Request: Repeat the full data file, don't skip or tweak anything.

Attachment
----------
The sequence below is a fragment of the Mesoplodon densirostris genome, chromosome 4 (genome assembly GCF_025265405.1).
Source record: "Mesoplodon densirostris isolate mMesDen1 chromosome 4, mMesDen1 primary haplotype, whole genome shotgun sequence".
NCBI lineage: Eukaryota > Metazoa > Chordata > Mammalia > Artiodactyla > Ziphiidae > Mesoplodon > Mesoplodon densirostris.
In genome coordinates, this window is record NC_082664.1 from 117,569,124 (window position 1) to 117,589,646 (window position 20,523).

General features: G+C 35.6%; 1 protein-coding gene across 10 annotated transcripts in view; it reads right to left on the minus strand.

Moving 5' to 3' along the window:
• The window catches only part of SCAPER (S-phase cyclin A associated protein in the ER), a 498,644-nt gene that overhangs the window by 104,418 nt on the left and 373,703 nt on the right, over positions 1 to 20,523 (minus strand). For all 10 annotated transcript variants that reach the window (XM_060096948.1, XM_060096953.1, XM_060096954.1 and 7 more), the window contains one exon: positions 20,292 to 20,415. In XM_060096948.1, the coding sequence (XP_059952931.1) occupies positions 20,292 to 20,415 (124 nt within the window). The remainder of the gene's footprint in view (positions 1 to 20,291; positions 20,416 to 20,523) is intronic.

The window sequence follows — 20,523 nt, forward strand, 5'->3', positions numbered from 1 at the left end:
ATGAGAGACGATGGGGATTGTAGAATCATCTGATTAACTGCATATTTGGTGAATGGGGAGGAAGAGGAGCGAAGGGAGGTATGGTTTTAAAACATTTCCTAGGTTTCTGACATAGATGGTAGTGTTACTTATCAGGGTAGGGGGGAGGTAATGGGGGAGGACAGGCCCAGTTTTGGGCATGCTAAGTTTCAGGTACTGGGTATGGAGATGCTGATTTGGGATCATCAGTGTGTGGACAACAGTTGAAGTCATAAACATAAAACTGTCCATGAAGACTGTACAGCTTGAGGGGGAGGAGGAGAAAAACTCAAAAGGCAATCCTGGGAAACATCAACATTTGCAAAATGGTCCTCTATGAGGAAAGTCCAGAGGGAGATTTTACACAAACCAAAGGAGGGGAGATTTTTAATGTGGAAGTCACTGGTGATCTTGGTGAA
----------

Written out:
The sequence below is a fragment of the Mesoplodon densirostris genome, chromosome 4 (genome assembly GCF_025265405.1).
Source record: "Mesoplodon densirostris isolate mMesDen1 chromosome 4, mMesDen1 primary haplotype, whole genome shotgun sequence".
NCBI lineage: Eukaryota > Metazoa > Chordata > Mammalia > Artiodactyla > Ziphiidae > Mesoplodon > Mesoplodon densirostris.
In genome coordinates, this window is record NC_082664.1 from 117,569,124 (window position 1) to 117,589,646 (window position 20,523).

General features: G+C 35.6%; 1 protein-coding gene across 10 annotated transcripts in view; it reads right to left on the minus strand.

Moving 5' to 3' along the window:
• The window catches only part of SCAPER (S-phase cyclin A associated protein in the ER), a 498,644-nt gene that overhangs the window by 104,418 nt on the left and 373,703 nt on the right, over positions 1 to 20,523 (minus strand). For all 10 annotated transcript variants that reach the window (XM_060096948.1, XM_060096953.1, XM_060096954.1 and 7 more), the window contains one exon: positions 20,292 to 20,415. In XM_060096948.1, the coding sequence (XP_059952931.1) occupies positions 20,292 to 20,415 (124 nt within the window). The remainder of the gene's footprint in view (positions 1 to 20,291; positions 20,416 to 20,523) is intronic.

The window sequence follows — 20,523 nt, forward strand, 5'->3', positions numbered from 1 at the left end:
ATGAGAGACGATGGGGATTGTAGAATCATCTGATTAACTGCATATTTGGTGAATGGGGAGGAAGAGGAGCGAAGGGAGGTATGGTTTTAAAACATTTCCTAGGTTTCTGACATAGATGGTAGTGTTACTTATCAGGGTAGGGGGGAGGTAATGGGGGAGGACAGGCCCAGTTTTGGGCATGCTAAGTTTCAGGTACTGGGTATGGAGATGCTGATTTGGGATCATCAGTGTGTGGACAACAGTTGAAGTCATAAACATAAAACTGTCCATGAAGACTGTACAGCTTGAGGGGGAGGAGGAGAAAAACTCAAAAGGCAATCCTGGGAAACATCAACATTTGCAAAATGGTCCTCTATGAGGAAAGTCCAGAGGGAGATTTTACACAAACCAAAGGAGGGGAGATTTTTAATGTGGAAGTCACTGGTGATCTTGGTGAA